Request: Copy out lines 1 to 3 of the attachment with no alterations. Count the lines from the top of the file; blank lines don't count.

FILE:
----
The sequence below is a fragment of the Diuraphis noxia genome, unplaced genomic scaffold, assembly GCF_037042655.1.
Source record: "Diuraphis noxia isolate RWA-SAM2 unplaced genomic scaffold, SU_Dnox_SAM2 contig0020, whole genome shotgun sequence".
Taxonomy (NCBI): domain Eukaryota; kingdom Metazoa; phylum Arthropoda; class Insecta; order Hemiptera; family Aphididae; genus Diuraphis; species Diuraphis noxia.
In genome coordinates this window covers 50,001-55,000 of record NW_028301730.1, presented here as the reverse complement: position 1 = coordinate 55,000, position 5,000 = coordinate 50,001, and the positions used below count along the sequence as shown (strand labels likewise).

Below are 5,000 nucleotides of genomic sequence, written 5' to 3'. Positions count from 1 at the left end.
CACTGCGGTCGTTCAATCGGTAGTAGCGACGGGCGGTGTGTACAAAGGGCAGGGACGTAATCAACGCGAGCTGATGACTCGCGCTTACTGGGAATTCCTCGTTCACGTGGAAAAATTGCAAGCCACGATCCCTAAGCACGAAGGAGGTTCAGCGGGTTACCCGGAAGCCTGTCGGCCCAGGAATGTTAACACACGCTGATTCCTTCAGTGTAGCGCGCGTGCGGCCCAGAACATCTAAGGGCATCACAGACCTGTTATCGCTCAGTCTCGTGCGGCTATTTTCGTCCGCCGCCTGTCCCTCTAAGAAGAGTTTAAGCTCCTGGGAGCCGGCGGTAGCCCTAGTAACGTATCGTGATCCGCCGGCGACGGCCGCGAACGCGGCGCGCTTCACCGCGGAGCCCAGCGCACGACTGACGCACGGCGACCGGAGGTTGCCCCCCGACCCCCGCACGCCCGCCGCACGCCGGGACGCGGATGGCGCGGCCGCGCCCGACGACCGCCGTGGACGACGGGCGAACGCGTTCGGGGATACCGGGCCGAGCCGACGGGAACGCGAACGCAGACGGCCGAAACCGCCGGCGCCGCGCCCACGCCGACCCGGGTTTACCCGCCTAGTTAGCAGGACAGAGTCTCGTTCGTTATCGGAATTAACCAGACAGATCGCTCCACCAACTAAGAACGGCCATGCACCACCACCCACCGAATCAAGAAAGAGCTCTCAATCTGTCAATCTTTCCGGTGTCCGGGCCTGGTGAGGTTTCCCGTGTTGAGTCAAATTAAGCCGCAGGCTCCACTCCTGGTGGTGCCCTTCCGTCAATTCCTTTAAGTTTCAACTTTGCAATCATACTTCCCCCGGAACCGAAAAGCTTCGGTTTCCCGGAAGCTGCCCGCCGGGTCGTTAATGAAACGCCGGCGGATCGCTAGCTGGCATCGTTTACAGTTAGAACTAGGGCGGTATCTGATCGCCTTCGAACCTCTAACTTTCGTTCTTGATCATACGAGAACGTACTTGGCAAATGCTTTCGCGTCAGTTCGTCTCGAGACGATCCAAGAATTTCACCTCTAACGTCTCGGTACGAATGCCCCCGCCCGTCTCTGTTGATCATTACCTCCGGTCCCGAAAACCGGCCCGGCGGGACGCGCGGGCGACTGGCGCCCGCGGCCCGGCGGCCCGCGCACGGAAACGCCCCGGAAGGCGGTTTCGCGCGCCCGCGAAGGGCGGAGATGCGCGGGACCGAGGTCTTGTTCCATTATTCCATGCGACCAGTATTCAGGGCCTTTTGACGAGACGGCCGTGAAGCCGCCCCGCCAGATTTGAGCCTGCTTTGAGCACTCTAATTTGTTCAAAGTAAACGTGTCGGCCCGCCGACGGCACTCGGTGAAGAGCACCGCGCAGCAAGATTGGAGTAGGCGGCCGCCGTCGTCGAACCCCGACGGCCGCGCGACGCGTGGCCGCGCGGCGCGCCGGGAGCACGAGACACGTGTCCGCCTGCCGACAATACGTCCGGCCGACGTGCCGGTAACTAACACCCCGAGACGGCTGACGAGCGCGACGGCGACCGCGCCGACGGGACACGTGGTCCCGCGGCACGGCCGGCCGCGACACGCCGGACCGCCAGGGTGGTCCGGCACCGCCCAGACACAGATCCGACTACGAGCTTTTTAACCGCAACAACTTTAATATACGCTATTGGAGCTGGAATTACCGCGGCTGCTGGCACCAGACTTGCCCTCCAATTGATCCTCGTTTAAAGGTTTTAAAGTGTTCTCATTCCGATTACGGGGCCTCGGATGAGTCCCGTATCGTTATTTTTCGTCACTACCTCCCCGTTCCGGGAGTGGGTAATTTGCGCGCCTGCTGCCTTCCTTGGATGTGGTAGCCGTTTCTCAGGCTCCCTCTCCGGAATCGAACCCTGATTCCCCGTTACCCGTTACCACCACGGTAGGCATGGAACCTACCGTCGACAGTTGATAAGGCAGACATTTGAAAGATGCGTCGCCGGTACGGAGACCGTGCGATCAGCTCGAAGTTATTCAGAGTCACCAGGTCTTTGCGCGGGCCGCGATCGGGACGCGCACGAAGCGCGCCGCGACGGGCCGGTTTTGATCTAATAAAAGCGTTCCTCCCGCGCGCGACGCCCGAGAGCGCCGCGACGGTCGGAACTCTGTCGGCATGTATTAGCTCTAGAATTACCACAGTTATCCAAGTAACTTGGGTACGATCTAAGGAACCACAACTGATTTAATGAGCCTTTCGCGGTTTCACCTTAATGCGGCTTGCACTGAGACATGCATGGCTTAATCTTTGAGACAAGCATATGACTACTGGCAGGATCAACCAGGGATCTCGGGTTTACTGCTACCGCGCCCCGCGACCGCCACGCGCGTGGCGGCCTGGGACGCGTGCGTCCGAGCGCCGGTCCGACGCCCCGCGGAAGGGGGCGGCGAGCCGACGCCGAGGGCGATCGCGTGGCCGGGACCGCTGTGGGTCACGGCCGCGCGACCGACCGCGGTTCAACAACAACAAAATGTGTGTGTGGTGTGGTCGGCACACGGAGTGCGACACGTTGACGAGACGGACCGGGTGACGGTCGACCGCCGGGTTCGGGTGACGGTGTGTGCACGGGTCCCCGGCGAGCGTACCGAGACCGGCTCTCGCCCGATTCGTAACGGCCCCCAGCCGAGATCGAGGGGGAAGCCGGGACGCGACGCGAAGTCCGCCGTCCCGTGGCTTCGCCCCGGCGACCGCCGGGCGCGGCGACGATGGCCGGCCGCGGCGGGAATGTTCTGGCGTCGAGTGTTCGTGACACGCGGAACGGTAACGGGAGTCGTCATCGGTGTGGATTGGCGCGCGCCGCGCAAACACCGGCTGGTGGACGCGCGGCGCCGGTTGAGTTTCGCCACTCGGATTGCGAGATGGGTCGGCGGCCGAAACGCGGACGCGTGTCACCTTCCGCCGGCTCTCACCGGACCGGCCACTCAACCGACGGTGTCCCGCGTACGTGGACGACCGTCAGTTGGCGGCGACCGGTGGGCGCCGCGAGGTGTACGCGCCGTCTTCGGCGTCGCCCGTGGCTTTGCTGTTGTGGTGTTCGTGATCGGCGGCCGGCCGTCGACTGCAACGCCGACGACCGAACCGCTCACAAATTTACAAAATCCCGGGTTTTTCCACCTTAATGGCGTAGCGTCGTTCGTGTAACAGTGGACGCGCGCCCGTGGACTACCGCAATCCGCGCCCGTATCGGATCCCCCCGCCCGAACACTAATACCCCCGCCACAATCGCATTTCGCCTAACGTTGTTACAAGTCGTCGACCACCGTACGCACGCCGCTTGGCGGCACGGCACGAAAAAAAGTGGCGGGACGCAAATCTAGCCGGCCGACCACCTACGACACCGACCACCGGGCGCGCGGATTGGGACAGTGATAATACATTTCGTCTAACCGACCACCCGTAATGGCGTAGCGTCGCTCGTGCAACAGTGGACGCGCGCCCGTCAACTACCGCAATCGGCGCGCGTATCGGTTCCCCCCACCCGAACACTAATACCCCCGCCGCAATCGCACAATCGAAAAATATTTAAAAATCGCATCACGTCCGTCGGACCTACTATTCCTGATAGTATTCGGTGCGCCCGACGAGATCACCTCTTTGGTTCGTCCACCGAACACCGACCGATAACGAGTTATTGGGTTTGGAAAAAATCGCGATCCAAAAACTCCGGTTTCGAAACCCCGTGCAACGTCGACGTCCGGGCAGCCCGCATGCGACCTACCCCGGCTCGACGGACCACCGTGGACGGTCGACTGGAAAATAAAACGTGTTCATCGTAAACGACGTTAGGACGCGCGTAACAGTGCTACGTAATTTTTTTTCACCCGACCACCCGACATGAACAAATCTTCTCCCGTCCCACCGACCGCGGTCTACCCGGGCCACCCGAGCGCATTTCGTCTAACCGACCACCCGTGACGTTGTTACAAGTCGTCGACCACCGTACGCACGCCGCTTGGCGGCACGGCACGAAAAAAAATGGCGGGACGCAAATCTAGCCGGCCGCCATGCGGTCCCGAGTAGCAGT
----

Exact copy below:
The sequence below is a fragment of the Diuraphis noxia genome, unplaced genomic scaffold, assembly GCF_037042655.1.
Source record: "Diuraphis noxia isolate RWA-SAM2 unplaced genomic scaffold, SU_Dnox_SAM2 contig0020, whole genome shotgun sequence".
Taxonomy (NCBI): domain Eukaryota; kingdom Metazoa; phylum Arthropoda; class Insecta; order Hemiptera; family Aphididae; genus Diuraphis; species Diuraphis noxia.